Major League Fatsos

The Boston Red Sox and St. Louis Cardinals are fielding teams of fatsos and fatties. According to the government’s flawed definition, nearly every World Series player — 43 out of 50 — is officially overweight. What’s next? Fat taxes on peanuts and Cracker Jacks?

It’s no secret that Boston slugger David Ortiz likes to eat, but according to the government’s guidelines, many of the World Series’ other big names pack a gargantuan gut. The feds think that Manny Ramirez is rotund and that Albert Pujols is a bit too paunchy. What about Jim Edmonds, Curt Schilling, or Pedro Martinez? All fat.

Even one of the Series’ slimmest player might not make the final cut. With a Body-Mass Index (BMI) of 23, So Taguchi isn’t officially fat, but according to International Obesity Taskforce Chairman Phillip James, Asians should have an even lower standard for judging body weight. By this revised scale, Taguchi’s five-foot-ten, 163 lb. frame makes him overweight.

Baseball stars aren’t the only athletes labeled fat by the flawed government scale. More than 75 of this summer’s U.S. Olympians were considered Oblimpians. Not to mention three out of four 2003 NBA finalists and sixteen players in the 2002 Final Four basketball tournament. Even top-ranked tennis star Andy Roddick fails the test.

The BMI scale grossly overestimates the number of overweight Americas because it fails to differentiate between lean muscle mass and body fat. According to the CDC:

“Overweight may or may not be due to increases in body fat. It may also be due to an increase in lean muscle…While [athletes] may qualify as ‘overweight’ due to their large muscle mass, they are not necessarily ‘over fat,’ regardless of BMI.”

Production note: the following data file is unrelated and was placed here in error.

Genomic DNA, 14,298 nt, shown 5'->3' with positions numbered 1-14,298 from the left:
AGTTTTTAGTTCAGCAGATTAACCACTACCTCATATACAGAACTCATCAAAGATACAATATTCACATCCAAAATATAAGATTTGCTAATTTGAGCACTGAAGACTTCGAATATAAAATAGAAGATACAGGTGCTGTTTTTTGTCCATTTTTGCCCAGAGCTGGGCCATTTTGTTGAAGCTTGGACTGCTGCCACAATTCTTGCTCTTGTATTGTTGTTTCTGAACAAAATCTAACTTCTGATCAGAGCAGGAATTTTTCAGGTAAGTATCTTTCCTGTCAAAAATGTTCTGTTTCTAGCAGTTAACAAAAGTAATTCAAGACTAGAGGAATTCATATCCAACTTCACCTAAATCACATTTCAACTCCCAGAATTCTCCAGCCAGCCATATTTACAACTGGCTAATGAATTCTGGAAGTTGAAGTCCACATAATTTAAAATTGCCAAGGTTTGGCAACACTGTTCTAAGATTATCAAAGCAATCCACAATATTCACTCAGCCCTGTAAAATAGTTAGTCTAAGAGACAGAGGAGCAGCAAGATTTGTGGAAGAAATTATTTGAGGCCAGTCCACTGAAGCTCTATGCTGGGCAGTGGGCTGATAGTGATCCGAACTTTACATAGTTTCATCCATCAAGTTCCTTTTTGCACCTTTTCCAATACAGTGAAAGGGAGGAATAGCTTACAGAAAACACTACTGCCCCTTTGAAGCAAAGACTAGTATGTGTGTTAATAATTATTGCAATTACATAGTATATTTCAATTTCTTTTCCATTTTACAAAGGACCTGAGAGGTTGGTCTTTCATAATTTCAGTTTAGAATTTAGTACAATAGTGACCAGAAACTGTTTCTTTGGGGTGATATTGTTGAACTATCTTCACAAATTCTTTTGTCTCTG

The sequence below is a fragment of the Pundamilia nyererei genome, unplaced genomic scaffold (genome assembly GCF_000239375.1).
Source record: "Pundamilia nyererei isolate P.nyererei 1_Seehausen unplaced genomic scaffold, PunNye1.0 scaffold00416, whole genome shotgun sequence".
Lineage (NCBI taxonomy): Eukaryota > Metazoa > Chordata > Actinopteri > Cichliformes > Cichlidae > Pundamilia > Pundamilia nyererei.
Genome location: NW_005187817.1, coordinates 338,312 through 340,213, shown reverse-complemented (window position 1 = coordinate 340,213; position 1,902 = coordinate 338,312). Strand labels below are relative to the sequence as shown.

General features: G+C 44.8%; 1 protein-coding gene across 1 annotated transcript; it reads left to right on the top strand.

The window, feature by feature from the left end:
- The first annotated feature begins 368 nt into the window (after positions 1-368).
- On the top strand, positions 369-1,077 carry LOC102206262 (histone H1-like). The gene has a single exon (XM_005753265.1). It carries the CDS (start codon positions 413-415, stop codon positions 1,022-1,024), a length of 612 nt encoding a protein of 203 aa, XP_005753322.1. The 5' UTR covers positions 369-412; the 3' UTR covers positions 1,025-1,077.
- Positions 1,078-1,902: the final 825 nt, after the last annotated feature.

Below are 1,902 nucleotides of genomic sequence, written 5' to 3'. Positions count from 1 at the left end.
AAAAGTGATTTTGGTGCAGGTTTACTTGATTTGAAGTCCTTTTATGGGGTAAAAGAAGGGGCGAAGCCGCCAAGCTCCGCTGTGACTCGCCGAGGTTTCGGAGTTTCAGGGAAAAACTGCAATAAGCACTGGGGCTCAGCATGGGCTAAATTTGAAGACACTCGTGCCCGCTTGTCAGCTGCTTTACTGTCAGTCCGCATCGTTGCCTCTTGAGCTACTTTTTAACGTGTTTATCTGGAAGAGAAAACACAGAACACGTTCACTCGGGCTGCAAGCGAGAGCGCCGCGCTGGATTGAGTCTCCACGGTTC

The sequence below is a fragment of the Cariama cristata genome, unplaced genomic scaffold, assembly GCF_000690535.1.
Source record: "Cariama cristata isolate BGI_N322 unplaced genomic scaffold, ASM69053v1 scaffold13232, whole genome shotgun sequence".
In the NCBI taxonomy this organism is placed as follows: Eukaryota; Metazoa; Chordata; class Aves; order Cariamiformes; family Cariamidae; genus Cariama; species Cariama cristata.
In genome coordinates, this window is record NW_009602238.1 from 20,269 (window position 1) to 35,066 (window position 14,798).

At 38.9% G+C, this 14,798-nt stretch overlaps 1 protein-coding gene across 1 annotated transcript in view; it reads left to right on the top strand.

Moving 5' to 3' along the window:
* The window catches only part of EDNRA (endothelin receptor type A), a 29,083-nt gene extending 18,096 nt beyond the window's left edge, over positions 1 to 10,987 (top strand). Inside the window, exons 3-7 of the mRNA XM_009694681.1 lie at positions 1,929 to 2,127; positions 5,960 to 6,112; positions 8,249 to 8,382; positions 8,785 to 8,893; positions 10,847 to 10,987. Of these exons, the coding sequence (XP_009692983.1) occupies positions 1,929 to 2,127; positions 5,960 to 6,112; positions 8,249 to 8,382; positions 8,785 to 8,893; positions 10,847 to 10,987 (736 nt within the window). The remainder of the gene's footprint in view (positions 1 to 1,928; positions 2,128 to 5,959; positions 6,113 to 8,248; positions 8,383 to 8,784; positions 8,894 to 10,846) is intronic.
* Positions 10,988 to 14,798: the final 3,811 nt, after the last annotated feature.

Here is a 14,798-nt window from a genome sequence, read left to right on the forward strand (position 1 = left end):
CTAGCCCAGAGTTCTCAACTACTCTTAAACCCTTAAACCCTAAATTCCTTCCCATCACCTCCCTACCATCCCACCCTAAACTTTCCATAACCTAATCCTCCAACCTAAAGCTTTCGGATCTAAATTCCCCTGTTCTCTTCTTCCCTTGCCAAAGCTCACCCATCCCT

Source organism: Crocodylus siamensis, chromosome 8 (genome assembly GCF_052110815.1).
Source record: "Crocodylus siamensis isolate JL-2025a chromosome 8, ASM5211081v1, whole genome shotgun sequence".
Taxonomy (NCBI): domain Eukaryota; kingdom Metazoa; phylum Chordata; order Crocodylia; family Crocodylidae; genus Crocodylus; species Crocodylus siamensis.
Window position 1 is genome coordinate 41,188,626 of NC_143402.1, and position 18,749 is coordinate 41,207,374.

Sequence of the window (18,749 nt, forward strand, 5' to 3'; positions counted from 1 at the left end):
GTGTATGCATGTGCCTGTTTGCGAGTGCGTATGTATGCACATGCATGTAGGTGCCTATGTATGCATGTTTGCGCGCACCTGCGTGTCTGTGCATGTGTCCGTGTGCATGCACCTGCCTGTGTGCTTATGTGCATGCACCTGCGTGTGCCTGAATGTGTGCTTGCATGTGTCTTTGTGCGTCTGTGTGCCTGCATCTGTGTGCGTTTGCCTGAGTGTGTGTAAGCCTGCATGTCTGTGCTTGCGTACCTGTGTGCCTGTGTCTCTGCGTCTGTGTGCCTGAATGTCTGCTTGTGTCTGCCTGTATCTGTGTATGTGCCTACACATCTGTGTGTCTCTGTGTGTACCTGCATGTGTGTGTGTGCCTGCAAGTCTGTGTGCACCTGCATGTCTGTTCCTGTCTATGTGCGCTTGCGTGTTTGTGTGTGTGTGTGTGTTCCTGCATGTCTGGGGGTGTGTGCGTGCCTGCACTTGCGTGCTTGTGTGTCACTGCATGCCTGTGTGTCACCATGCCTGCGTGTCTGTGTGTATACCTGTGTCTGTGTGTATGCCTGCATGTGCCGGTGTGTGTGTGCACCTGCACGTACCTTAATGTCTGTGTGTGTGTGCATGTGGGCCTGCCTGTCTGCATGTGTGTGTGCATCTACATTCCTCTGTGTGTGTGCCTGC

These supposedly pudgy athletes only further inflate the government’s already-boated statistical claim that 65 percent of American are overweight. This swollen figure was also inflated by a 1998 decision to lower the definition of overweight to a BMI of 25. The decision came from a panel of researchers at the National Institutes of Health (NIH) who arbitrarily reclassified 30 million previously “healthy” Americans as “overweight.” The panel was led by obesity researcher Xavier Pi-Sunyer, who has received substantial funding from anti-obesity drug manufacturers. They stand to gain from the reclassification — after all, the more fat people, the more customers.

The NIH decision did not go uncriticized. Writing in the American Journal of Public Health in 2000, a group of researchers from Berkeley’s Human Population Laboratory found:

Our results are consistent with other studies and fail to justify lowering the overweight threshold on the basis of mortality. Current interpretations of the revised guidelines stigmatize too many people as overweight, fail to account for sex, race/ethnicity, age, and other differences; and ignore the serious health risks associated with low weight and efforts to maintain an unrealistically lean body mass.

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